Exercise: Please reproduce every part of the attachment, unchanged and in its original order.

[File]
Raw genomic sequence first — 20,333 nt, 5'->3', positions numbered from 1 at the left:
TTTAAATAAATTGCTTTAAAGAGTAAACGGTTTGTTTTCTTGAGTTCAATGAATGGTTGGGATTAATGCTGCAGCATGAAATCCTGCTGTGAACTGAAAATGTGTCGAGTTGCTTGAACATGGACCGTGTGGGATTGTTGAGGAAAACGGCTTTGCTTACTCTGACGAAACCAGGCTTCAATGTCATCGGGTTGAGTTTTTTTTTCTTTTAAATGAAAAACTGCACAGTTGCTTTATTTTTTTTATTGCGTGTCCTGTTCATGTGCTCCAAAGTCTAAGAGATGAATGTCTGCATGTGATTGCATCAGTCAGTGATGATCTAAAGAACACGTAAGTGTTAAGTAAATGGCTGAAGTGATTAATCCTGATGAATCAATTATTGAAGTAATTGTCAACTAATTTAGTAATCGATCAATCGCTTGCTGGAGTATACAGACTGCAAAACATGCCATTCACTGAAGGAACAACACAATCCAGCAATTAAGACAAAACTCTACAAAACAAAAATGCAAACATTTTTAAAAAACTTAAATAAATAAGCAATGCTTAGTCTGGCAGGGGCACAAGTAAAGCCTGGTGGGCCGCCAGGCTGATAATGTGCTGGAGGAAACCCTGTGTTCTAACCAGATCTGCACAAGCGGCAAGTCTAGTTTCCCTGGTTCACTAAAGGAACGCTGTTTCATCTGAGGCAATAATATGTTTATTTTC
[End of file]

Raw genomic sequence first — 20,333 nt, 5'->3', positions numbered from 1 at the left:
TTTAAATAAATTGCTTTAAAGAGTAAACGGTTTGTTTTCTTGAGTTCAATGAATGGTTGGGATTAATGCTGCAGCATGAAATCCTGCTGTGAACTGAAAATGTGTCGAGTTGCTTGAACATGGACCGTGTGGGATTGTTGAGGAAAACGGCTTTGCTTACTCTGACGAAACCAGGCTTCAATGTCATCGGGTTGAGTTTTTTTTTCTTTTAAATGAAAAACTGCACAGTTGCTTTATTTTTTTTATTGCGTGTCCTGTTCATGTGCTCCAAAGTCTAAGAGATGAATGTCTGCATGTGATTGCATCAGTCAGTGATGATCTAAAGAACACGTAAGTGTTAAGTAAATGGCTGAAGTGATTAATCCTGATGAATCAATTATTGAAGTAATTGTCAACTAATTTAGTAATCGATCAATCGCTTGCTGGAGTATACAGACTGCAAAACATGCCATTCACTGAAGGAACAACACAATCCAGCAATTAAGACAAAACTCTACAAAACAAAAATGCAAACATTTTTAAAAAACTTAAATAAATAAGCAATGCTTAGTCTGGCAGGGGCACAAGTAAAGCCTGGTGGGCCGCCAGGCTGATAATGTGCTGGAGGAAACCCTGTGTTCTAACCAGATCTGCACAAGCGGCAAGTCTAGTTTCCCTGGTTCACTAAAGGAACGCTGTTTCATCTGAGGCAATAATATGTTTATTTTC